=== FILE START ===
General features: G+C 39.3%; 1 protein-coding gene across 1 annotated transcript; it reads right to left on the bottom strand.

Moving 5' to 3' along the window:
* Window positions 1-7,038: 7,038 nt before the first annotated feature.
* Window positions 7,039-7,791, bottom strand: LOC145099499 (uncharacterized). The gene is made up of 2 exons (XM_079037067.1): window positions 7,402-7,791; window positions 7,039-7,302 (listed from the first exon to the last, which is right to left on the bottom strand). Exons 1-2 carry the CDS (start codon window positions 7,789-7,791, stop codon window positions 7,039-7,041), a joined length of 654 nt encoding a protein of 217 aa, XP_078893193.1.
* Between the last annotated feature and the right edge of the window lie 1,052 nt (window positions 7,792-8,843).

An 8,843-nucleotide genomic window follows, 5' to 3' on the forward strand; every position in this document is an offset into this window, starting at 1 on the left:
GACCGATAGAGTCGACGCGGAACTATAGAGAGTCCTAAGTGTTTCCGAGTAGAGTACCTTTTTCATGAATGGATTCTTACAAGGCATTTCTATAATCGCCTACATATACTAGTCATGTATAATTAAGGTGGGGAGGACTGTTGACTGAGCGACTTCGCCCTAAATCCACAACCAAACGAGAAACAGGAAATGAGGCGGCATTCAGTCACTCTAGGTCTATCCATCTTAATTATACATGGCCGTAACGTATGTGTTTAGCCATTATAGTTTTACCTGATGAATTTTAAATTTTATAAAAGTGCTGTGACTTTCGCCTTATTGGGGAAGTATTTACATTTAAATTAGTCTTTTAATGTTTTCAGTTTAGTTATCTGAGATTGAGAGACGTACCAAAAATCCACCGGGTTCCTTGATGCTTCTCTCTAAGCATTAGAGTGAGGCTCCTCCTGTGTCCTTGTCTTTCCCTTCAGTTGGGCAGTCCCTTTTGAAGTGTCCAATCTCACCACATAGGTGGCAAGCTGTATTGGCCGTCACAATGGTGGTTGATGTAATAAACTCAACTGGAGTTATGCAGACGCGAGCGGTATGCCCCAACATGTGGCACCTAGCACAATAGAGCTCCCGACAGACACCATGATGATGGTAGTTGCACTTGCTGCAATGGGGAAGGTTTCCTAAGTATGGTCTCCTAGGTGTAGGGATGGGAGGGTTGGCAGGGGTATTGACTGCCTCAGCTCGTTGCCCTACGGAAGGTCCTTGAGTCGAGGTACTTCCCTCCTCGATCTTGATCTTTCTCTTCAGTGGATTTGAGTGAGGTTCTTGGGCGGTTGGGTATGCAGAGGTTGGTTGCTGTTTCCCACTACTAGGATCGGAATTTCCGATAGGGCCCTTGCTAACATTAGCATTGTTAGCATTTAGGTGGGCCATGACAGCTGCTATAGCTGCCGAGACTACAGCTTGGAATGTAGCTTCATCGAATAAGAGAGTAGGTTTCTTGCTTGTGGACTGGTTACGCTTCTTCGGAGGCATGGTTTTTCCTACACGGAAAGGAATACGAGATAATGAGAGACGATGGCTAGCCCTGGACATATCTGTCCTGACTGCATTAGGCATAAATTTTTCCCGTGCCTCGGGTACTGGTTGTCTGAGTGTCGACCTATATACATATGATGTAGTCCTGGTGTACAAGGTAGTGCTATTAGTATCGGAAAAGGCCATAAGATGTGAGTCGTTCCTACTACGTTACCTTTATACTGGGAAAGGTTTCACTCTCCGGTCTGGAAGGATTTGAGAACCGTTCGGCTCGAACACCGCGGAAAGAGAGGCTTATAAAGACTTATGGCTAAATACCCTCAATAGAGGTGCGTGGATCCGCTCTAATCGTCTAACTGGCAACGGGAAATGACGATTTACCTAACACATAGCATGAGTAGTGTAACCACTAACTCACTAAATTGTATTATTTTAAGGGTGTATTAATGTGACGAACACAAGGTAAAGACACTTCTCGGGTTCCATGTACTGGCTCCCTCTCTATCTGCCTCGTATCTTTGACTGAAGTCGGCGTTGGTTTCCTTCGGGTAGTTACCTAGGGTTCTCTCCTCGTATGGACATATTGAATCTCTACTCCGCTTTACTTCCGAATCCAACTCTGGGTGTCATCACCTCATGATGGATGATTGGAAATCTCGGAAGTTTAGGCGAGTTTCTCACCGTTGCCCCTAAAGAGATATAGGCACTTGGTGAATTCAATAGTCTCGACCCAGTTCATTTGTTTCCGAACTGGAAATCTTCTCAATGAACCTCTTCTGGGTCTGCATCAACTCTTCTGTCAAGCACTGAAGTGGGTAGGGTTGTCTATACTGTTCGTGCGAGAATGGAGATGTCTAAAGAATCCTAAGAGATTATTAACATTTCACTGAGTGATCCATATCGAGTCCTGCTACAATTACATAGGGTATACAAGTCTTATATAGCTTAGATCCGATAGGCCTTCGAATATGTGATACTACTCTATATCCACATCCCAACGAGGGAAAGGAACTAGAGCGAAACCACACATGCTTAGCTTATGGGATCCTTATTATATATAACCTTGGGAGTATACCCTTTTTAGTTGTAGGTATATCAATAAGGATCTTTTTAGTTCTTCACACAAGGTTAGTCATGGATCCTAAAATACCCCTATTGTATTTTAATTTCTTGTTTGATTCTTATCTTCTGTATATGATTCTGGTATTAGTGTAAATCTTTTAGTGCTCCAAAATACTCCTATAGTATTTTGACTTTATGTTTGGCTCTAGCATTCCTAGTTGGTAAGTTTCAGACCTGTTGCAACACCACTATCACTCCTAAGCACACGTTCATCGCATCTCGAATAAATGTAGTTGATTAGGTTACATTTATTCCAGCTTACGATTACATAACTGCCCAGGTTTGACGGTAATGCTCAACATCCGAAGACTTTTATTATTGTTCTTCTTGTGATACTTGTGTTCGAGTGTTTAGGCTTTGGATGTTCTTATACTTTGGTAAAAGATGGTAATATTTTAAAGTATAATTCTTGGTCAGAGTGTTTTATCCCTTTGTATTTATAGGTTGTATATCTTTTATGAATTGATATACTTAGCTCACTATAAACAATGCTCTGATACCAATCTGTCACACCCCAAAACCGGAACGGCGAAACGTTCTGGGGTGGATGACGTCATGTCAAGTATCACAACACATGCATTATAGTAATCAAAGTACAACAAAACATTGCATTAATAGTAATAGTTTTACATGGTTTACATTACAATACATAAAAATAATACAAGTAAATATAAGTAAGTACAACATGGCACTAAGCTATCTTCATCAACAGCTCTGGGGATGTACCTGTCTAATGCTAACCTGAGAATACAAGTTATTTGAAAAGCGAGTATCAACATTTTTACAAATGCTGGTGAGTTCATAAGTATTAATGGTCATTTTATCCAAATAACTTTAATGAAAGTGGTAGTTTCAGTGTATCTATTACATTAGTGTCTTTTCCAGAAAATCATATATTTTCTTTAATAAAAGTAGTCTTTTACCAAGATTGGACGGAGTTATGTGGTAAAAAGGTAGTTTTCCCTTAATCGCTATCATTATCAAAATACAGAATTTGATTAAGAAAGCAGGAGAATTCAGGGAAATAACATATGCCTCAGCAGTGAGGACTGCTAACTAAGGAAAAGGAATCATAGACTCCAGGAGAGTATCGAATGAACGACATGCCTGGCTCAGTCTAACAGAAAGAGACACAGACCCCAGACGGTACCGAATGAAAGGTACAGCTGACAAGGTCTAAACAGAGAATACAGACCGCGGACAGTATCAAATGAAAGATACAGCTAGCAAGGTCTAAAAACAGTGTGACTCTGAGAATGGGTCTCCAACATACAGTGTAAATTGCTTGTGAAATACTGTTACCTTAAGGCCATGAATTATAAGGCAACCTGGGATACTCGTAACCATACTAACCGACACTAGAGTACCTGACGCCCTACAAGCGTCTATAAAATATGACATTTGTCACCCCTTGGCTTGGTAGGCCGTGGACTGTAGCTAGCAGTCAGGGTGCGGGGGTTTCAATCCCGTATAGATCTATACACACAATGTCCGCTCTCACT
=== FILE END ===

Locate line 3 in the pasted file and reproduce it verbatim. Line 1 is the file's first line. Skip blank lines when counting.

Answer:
* Window positions 1-7,038: 7,038 nt before the first annotated feature.